The history of non-alcoholic beer dates back to the years following Prohibition in the United States, with the Volstead Act of 1919 setting a 0.5% alcohol cap on all alcoholic beverages.
However, the first dedicated non-alcoholic beer brand did not appear until the 1970s when innovative brewing processes allowed for the reduction and elimination of alcohol content while still maintaining the beer’s flavor profile.
History of Non-Alcoholic Beer
The origins of low alcohol beer can be traced back to medieval Europe, where brews with low alcohol content were made primarily for the working classes as a safer alternative to often polluted water sources. These low-alcohol beverages were commonly referred to as “small beer” or “small ale”.
During the Prohibition era in the United States, which lasted from 1920 to 1933, the production and sale of alcohol were outlawed under the Volstead Act. This led to the development of the first non-alcoholic beer, also known as “near-beer.”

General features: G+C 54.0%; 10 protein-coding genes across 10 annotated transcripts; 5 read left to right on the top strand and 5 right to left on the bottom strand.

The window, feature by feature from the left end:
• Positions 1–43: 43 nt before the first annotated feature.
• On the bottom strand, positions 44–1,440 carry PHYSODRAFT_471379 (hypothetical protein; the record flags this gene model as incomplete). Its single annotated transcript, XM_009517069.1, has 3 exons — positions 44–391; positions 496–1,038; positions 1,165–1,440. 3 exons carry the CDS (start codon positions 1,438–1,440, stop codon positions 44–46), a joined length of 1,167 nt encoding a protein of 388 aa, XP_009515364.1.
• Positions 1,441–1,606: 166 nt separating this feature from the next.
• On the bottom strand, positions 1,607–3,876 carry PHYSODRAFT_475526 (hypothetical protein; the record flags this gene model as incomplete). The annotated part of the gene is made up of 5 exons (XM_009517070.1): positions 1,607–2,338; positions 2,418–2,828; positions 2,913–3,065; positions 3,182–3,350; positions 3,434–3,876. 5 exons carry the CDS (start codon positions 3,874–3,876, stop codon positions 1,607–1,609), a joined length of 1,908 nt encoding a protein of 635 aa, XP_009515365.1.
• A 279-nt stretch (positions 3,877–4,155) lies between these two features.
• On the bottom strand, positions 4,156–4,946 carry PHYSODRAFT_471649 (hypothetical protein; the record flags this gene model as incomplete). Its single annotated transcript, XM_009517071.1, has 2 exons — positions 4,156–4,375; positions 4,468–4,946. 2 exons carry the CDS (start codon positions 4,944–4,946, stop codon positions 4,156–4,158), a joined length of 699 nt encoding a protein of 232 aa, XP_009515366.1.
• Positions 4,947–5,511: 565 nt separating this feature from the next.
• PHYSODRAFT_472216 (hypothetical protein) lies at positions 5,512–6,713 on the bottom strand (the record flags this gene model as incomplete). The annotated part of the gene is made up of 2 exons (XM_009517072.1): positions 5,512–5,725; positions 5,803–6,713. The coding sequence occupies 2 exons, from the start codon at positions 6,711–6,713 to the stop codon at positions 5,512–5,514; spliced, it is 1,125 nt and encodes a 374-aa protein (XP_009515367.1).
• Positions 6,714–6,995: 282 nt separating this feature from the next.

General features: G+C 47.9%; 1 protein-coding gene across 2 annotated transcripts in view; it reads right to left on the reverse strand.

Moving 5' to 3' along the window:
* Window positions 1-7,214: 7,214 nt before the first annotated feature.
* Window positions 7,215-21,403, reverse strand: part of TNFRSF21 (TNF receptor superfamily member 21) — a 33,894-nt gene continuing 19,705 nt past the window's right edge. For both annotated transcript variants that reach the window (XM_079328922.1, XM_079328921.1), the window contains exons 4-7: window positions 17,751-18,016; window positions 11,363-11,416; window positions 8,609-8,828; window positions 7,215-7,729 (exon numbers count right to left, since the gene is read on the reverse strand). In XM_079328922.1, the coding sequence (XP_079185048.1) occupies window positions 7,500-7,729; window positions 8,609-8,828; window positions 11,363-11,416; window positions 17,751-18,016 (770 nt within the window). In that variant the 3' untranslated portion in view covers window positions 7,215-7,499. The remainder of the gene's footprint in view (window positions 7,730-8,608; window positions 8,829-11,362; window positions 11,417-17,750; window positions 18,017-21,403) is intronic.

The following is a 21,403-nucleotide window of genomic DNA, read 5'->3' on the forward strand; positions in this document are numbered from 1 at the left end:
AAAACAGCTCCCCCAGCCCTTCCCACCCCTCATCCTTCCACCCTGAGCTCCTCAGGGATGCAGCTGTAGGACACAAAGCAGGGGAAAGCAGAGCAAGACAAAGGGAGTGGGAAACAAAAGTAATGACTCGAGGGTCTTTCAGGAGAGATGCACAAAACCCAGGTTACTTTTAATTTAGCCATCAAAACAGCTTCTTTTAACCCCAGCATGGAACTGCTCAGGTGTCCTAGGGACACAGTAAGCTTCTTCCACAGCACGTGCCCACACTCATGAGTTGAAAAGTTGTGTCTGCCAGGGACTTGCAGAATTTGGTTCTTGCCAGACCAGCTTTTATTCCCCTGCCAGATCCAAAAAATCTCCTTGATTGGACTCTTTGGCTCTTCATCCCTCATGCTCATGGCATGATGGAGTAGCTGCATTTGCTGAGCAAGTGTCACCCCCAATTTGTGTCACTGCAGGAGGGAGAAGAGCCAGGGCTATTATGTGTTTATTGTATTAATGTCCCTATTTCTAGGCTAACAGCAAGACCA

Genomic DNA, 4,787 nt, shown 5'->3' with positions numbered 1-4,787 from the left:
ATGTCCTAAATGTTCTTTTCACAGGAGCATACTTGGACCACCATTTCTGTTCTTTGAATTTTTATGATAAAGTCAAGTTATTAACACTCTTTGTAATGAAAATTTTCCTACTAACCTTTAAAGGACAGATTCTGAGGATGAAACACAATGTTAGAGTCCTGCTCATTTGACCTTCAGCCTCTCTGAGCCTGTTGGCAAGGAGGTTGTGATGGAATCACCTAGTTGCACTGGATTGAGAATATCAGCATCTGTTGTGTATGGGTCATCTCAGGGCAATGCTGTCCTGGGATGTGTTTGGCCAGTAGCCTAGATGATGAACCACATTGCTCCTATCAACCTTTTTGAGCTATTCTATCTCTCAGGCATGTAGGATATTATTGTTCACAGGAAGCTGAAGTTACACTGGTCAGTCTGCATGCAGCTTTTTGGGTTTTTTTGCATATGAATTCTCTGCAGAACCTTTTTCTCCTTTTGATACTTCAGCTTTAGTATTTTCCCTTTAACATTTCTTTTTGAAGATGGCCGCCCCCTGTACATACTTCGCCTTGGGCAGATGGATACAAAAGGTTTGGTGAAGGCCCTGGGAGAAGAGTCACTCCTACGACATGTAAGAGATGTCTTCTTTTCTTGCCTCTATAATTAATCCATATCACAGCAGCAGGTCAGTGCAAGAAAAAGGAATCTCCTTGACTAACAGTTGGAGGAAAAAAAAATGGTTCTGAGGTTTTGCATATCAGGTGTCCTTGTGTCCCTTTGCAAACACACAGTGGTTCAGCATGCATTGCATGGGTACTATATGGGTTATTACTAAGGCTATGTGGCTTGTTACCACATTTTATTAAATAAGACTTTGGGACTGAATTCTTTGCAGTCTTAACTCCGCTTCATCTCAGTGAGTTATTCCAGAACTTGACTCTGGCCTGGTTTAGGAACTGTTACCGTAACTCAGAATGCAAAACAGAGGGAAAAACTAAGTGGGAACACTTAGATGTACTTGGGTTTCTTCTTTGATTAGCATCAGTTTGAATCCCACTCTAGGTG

Near-beer was created to comply with the legal thresholds established during Prohibition, which permitted the production and sale of beer with an alcohol content below 0.5% ABV (alcohol by volume).
The World’s First Non-Alcoholic Beer
The rise of modern non-alcoholic beers began in the 1970s. Spanish brewery Ambar launched a non-alcoholic beer called Ambar Sin in 1976, and the famous German non-alcoholic beer Clausthaler was launched in 1979.
As non-alcoholic beer gained popularity, more breweries started to offer their own versions in the decades that followed.
Non-Alcoholic Beer Today
The late 2010s and early 2020s saw the emergence of craft non-alcoholic beer, following in the footsteps of the craft beer craze.
Scottish brands Partake and Brewdog were among the pioneers in introducing craft non-alcoholic beers to the American market.
Nowadays, non-alcoholic beer is popular as a healthy alternative to traditional alcoholic beverages, and a wide variety of styles and flavors are available to cater to diverse tastes.